I sink my teeth back into centering prayer and am struck almost immediately in my brief lectio-divina practice. The Thomas Keating devotional focused on the present moment. I continually try and fail at this discipline. I know it's important, but never discovered why until I savor this reading. The phrase "the end of time" grabs, almost strangles, me. Not end of the world or humanity, as so many interpretations claim, but the end of time. I find it so very freeing. I live so constrained by time. Pushed and rushed. What would it be like to live outside of time? To do and act when Divinely inspired?
The passage speaks of the Second Coming as the end of time and also when we access the eternal within. The Divine, Keating writes, constantly breaks in on linear time and that each moment of chronological time IS a link to the Divine when we are sensitive enough to Spirit. In essence, it said to me, in the present, we can access God. WOW, I think, WOW. That's why there is a practice of the present moment, an opportunity to connect. A place when God reaches us.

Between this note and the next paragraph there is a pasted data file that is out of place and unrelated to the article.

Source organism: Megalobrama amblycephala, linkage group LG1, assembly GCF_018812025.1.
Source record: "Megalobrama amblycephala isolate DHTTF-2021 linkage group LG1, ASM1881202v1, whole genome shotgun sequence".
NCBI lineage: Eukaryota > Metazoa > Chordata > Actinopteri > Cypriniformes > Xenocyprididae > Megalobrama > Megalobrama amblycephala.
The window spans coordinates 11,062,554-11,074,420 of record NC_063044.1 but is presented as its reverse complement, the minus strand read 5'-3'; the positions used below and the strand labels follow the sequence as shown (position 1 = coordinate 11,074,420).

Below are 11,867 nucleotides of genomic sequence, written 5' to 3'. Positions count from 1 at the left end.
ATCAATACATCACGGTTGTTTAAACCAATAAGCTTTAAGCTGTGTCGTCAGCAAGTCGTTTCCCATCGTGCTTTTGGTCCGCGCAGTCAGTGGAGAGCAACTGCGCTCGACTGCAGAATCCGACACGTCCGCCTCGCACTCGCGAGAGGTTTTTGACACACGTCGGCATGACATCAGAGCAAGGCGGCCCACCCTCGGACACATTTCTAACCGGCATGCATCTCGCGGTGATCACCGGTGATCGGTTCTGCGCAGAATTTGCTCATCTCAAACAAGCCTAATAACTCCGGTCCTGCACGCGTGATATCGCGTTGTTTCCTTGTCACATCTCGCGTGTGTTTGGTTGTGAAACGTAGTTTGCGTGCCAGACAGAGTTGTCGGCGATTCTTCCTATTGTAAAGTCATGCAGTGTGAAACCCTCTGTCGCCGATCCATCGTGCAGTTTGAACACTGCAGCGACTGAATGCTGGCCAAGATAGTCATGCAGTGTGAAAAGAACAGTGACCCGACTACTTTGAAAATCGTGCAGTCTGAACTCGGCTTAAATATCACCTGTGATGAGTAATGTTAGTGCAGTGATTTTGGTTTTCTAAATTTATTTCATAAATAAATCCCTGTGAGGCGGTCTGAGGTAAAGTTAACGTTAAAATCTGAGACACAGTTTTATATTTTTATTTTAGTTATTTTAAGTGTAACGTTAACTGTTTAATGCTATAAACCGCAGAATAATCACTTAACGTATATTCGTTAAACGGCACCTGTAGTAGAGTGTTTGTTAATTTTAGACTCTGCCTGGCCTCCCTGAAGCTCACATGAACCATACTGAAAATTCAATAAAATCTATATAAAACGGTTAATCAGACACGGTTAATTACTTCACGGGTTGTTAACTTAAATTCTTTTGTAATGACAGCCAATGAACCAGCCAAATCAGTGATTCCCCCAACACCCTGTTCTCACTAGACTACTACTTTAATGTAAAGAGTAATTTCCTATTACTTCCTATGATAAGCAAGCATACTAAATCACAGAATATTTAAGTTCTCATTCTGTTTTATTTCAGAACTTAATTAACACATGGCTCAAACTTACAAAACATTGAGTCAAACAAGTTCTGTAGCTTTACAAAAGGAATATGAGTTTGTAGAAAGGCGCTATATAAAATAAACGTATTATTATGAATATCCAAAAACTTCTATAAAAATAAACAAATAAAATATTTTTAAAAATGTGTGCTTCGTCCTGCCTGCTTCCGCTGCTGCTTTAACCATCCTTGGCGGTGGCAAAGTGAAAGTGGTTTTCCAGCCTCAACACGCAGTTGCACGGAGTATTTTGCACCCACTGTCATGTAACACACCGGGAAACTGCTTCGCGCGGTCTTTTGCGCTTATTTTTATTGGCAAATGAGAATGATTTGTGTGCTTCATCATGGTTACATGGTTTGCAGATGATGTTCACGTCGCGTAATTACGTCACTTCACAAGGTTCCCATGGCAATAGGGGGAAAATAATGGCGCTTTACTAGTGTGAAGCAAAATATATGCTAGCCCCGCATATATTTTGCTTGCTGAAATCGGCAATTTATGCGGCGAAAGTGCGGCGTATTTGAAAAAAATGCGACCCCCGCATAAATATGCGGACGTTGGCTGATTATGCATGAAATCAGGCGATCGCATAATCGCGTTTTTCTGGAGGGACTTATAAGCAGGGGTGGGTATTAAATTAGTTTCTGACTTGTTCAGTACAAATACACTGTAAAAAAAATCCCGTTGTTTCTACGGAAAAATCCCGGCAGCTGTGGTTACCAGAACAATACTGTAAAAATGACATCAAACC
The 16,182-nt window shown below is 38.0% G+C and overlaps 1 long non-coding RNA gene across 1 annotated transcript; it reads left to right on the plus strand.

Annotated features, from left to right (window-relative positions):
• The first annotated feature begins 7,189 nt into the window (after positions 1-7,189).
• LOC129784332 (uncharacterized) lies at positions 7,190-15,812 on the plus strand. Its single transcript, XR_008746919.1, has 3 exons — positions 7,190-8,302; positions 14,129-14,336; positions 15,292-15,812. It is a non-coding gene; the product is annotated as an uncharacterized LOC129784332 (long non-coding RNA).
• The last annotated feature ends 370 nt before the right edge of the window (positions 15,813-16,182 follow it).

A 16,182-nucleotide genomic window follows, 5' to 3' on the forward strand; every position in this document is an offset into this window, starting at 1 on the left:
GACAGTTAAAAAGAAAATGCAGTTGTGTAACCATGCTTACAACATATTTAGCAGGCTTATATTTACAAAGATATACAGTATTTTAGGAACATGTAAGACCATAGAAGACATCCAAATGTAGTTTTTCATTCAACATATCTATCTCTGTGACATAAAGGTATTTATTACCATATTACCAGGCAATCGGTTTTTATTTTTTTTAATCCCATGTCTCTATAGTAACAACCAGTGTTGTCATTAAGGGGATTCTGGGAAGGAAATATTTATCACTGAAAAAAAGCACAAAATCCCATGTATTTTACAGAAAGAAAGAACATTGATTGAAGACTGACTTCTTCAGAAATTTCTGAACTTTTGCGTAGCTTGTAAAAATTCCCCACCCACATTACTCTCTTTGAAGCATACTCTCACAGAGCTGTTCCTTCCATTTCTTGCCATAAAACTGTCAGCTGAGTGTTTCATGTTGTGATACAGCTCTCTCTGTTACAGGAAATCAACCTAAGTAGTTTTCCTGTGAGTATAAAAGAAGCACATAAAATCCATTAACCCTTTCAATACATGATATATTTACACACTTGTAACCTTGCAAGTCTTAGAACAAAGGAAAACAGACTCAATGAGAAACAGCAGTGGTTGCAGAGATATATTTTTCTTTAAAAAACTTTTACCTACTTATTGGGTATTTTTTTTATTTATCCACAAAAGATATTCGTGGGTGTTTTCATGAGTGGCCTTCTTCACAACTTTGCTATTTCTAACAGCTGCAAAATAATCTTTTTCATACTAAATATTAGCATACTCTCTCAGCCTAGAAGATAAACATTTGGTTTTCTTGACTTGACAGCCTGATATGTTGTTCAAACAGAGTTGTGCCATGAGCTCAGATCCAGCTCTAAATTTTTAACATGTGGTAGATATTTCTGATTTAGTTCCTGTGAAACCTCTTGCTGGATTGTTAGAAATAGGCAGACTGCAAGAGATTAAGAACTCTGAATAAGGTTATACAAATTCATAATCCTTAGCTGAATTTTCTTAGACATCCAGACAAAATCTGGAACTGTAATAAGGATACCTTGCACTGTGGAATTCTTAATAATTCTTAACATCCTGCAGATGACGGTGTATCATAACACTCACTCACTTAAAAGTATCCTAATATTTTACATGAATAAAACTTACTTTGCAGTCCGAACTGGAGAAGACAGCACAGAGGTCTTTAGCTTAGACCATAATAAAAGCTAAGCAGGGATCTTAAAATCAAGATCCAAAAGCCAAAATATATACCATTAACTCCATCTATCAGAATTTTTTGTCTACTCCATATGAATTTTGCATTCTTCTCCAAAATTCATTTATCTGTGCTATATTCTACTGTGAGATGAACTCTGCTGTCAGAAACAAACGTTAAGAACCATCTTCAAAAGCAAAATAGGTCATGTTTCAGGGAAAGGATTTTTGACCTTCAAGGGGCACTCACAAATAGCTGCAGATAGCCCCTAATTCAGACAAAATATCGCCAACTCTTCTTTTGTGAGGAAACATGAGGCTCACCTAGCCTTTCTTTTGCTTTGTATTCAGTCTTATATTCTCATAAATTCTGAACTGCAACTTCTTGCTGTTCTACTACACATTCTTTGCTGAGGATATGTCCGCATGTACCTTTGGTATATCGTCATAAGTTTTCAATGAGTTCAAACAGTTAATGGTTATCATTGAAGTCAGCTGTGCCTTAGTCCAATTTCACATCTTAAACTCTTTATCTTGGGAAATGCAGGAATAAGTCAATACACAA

Interestingly, in the evening, I attend a Quaker Quest in-reach session at my Meeting. It's been such a long time since I showed up to be with people outside of worship when I'm not facilitating. It proves to be such a joy to sit with people I've just met, others I've know for years and explore what God, Jesus and Scripture mean to us. No right or wrong answers. This session gets interrupted by a series of texts and voicemails from family members trying to arrange for my mother's return.
My youngest wakes up sick and I get a little anxious as I am supposed to return to Cleveland with my dad next week to bring mom back to rehab. Yes, I want her home. Now. But not if I give her something. I talk myself into NOT skipping yoga and am rewarded with a giant hug from a longtime Meeting buddy whose work has kept her away a few years. It's a wonderful reunion. I get a good workout, run a few errands, check on my sickie and head to the studio. And the anxiety mounts. I remind myself that I've had a few terrific days in getting back to my work and making spiritual connections. That I have felt God present and that she will figure all of this out. The burden is not mine.
Oh yeah, I remember.
• How do I remain centered when the world is moving ahead?
• When circumstances are tough?
• How does Nature rejuvenate me?
• How does worship nurture me?
• What spiritual practices connect me with Spirit?
A semi week of normalcy
amid the broken
trips to the clinic
wants to cuddle
and watch movies
who am I to say no?
calls me in dire
pain as I direct
her to an ibuprofen
until I get home
out the door
to a convention
and my mother's
still far away
almost too much
breaks in, which
I am pretty sure she
is doing continually
it's just that I am